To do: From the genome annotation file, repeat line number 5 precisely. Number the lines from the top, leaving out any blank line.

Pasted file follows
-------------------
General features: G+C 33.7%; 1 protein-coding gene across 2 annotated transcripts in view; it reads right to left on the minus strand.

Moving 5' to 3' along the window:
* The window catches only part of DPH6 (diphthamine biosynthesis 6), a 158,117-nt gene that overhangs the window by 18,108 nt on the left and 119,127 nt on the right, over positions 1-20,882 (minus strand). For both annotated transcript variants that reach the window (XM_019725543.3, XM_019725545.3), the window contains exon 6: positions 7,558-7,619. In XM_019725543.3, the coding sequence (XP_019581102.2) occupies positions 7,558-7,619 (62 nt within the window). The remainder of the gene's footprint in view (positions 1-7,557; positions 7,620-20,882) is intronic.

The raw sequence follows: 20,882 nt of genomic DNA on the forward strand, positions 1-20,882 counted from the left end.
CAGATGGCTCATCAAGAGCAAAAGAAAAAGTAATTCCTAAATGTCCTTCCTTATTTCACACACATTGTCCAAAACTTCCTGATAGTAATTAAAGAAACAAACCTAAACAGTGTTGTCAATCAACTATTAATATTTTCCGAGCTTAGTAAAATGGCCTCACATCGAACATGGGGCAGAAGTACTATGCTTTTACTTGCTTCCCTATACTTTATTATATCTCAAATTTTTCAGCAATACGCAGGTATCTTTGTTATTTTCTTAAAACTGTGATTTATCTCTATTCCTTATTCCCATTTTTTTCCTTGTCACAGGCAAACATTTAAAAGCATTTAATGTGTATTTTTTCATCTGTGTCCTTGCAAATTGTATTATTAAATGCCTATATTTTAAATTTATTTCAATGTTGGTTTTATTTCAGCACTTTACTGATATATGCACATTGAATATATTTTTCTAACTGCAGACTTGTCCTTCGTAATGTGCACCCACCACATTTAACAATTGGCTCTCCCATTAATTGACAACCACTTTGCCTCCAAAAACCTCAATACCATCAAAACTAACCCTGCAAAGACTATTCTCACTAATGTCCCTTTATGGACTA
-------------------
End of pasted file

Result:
CAGATGGCTCATCAAGAGCAAAAGAAAAAGTAATTCCTAAATGTCCTTCCTTATTTCACACACATTGTCCAAAACTTCCTGATAGTAATTAAAGAAACAAACCTAAACAGTGTTGTCAATCAACTATTAATATTTTCCGAGCTTAGTAAAATGGCCTCACATCGAACATGGGGCAGAAGTACTATGCTTTTACTTGCTTCCCTATACTTTATTATATCTCAAATTTTTCAGCAATACGCAGGTATCTTTGTTATTTTCTTAAAACTGTGATTTATCTCTATTCCTTATTCCCATTTTTTTCCTTGTCACAGGCAAACATTTAAAAGCATTTAATGTGTATTTTTTCATCTGTGTCCTTGCAAATTGTATTATTAAATGCCTATATTTTAAATTTATTTCAATGTTGGTTTTATTTCAGCACTTTACTGATATATGCACATTGAATATATTTTTCTAACTGCAGACTTGTCCTTCGTAATGTGCACCCACCACATTTAACAATTGGCTCTCCCATTAATTGACAACCACTTTGCCTCCAAAAACCTCAATACCATCAAAACTAACCCTGCAAAGACTATTCTCACTAATGTCCCTTTATGGACTA